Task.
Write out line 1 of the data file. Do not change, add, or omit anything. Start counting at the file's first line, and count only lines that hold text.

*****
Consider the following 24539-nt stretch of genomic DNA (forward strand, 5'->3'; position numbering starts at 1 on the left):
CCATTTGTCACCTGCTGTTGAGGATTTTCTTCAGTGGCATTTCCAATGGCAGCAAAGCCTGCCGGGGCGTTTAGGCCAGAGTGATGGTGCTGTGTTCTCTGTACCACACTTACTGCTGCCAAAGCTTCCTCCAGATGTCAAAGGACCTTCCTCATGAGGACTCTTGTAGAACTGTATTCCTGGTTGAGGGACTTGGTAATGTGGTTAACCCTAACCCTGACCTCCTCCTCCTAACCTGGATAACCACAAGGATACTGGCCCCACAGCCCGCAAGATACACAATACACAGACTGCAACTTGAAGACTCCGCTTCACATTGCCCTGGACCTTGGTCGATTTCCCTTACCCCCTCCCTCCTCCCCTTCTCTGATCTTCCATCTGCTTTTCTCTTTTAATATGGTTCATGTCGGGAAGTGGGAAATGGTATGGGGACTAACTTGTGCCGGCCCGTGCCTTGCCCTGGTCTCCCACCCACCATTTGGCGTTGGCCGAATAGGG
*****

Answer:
Consider the following 24539-nt stretch of genomic DNA (forward strand, 5'->3'; position numbering starts at 1 on the left):